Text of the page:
Carbon dioxide is produced by burning fuel and is actually one of the main greenhouse gases that have become single handily responsible for global warming. Every type of major transportation, such as a car, a plane or a bus, requires fuel to be burned in order for it to run. Every day, millions of American is using over 380 million gallons of gasoline; and nearly 20 pounds of carbon dioxide is released into the atmosphere that we breathe for every gallon of gasoline that is burned. If you think this through carefully you will come to the realization that the average American car drives approximately 12,500 miles pet year, which equals out to be about a pound of carbon dioxide that is emitted per mile, which, in turn, works out to be 11,450 pounds per year. This is roughly the amount needed to fill up an Olympic sized swimming pool.
Besides driving, Americans also love to fly a lot too. In fact, more than 500 million airplane trips are experienced by Americans every year. The carbon print of an airplane ride can be more difficult to estimate. This is due to each plane trip varying in length - an airplane will burn more fuel during its take off than when it is cruising at an altitude of 30,000 feet. Other factors that hinder the calculation of carbon dioxide emissions are the type of airplane and the amount of passengers on board. Generally speaking, however, a round trip flight taking off in New York and landing in Chicago would result in almost 650 pounds in carbon dioxide emissions and a return flight that lasts the whole length of the US can produce nearly 2,000 pounds of carbon dioxide.
With all these numbers you might feel that cutting back on your family's carbon print is hard, but this is not the case at all! One of the easiest ways to cut back on carbon dioxide emissions is to leave your car parked in the garage and walk everywhere that you can. Walking, or even riding a bicycle, is not only good for the planet; it is also good for your health as well.
If you do have to drive your car, then think about your trip before hand and chose the shortest route possible. Combining all your errands into one trip will not only save on carbon dioxide emissions, but will save you gas time as well.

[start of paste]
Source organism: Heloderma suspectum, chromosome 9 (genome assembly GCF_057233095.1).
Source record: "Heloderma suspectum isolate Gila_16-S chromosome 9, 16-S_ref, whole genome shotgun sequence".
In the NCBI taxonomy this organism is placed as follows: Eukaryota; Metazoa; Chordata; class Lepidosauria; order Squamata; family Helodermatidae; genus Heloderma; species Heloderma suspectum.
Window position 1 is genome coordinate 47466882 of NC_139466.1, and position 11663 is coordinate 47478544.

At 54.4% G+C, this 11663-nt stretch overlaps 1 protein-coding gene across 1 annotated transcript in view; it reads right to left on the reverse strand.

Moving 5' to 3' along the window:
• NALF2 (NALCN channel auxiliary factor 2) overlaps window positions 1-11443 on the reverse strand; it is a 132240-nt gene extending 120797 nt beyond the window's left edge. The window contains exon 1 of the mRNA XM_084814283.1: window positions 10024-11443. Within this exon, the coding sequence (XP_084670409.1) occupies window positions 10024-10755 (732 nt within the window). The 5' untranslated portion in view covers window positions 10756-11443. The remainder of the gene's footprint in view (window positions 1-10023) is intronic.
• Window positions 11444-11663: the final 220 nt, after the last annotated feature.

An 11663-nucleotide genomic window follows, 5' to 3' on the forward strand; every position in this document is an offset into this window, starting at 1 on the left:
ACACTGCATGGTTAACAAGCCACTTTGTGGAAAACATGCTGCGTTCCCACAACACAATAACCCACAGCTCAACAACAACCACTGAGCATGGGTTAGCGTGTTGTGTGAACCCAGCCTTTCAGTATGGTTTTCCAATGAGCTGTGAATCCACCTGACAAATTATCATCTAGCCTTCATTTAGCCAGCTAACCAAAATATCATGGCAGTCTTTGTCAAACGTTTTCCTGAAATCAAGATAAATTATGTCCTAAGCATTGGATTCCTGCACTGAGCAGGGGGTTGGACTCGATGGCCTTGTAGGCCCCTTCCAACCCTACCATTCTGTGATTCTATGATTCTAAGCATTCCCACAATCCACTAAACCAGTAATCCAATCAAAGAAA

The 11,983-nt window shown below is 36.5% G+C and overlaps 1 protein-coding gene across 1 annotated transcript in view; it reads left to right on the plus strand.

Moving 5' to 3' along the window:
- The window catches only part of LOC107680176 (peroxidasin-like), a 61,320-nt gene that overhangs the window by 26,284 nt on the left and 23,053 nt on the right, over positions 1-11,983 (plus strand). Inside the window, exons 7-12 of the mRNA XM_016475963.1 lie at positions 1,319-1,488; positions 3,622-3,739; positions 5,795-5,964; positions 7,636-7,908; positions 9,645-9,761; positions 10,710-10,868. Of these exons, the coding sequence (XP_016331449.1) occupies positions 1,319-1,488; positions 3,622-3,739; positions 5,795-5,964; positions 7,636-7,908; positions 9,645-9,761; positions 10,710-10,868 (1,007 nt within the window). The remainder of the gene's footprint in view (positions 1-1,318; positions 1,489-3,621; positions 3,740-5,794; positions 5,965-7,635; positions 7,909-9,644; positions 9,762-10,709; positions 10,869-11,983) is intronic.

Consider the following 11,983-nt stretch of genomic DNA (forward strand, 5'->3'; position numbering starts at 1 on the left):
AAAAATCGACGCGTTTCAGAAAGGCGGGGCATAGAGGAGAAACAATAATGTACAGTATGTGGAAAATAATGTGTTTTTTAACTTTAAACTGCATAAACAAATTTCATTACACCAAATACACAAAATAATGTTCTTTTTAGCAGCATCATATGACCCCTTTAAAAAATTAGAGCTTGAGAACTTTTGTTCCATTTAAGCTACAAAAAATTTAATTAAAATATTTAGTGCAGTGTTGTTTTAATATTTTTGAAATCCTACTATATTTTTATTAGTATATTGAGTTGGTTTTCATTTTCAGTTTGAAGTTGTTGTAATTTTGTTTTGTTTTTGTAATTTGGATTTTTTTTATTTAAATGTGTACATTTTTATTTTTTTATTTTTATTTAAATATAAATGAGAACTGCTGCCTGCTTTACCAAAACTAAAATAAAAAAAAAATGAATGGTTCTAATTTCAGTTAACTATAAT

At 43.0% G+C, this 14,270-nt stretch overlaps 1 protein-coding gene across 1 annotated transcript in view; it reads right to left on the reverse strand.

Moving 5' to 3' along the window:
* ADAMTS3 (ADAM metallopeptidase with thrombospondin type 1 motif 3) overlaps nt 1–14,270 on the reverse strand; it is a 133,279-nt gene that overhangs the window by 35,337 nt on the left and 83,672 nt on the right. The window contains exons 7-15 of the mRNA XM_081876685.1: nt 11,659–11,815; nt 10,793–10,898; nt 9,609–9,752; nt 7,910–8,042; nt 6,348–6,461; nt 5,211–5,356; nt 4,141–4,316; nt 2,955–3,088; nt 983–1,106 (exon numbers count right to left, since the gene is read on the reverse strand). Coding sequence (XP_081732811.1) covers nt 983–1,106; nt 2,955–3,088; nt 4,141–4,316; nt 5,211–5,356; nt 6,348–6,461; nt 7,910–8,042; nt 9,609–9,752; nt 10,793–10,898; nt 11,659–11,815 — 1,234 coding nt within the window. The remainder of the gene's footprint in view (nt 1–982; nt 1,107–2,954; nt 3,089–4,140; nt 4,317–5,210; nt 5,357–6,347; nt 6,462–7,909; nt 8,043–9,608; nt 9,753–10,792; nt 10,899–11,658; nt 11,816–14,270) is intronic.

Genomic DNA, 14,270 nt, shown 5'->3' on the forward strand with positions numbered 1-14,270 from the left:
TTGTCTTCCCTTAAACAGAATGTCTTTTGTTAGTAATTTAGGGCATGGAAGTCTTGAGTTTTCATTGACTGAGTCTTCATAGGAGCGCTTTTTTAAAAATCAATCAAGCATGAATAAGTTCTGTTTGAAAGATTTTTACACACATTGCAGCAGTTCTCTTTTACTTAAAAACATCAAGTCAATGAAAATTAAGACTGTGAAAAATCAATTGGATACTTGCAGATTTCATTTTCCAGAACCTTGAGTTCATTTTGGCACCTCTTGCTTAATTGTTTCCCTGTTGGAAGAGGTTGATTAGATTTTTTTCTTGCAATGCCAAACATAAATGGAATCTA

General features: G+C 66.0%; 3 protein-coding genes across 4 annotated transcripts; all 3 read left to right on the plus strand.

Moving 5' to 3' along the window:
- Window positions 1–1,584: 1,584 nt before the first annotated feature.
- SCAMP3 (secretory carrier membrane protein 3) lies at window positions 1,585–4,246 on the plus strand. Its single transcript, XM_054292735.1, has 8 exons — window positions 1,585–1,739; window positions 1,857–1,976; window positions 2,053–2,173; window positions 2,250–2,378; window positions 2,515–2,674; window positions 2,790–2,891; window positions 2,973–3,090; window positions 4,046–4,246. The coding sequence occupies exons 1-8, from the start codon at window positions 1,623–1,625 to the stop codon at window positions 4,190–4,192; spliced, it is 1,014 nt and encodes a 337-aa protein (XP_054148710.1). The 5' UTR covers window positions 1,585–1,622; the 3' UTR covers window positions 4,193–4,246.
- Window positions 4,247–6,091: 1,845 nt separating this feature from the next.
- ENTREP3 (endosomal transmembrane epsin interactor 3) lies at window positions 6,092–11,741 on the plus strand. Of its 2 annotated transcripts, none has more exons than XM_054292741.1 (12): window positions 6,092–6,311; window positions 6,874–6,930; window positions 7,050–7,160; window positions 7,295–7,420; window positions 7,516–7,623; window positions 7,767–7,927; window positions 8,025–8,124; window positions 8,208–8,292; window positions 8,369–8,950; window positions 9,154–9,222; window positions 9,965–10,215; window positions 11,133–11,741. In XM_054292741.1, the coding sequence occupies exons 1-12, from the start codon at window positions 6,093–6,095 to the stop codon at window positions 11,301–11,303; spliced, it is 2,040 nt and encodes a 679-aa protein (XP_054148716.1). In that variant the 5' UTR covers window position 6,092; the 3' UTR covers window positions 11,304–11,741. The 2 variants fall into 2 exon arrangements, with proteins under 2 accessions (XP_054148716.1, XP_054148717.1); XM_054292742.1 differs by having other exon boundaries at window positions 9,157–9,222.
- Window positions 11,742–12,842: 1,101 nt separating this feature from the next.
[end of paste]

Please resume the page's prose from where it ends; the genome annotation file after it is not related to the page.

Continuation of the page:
Another great alternative is to use your city's public transportation whenever possible. Riding the bus to work can be quite a relaxing experience, especially when you realize that someone else is watching the traffic. Just don't forget to bring a good book with you to read or some nice music on your iPod to listen to.
If none of these options seem to work for you and your family and driving your motor vehicle is the only transportation that you have, don't despair - there are plenty of other great tips that you can follow to not only save you gas money but also to help your cat get better gas mileage, all while reducing your car's carbon footprint.
An easy tip to remember is to bring your car in for a service at regularly scheduled intervals. This will help keep your car running its best at all times. Next, routinely check your car's tire pressure and make sure it is within the limit set out by the manufacturer (usually there is a sticker with this information either on gas cap lid or on driver's door frame). Keeping the tire pressure constant and within the correct limit can help you save nearly 4% on your gas bill, and, remember burning less gas means that less carbon dioxide is produced too.
If you are in the market for a new vehicle, you should consider purchasing one of the new eco-friendly crossover SUVs. These vehicles are designed to get better mileage than other vehicles of the same size. Another choice is buying a hybrid car or one that runs off of clean diesel such as Ethanol 85. No matter what you choose, make sure that buying such a vehicle will actually save you money in the long run and not just immediately.
If long distance travel is something that is looming in your future, try to take the train instead! Train rides are better for the environment and a lot more fun. But, if flying is truly the only way for you to travel, then you can always add a carbon offset amount to your airline ticket.
Photo Credit: Maria Keays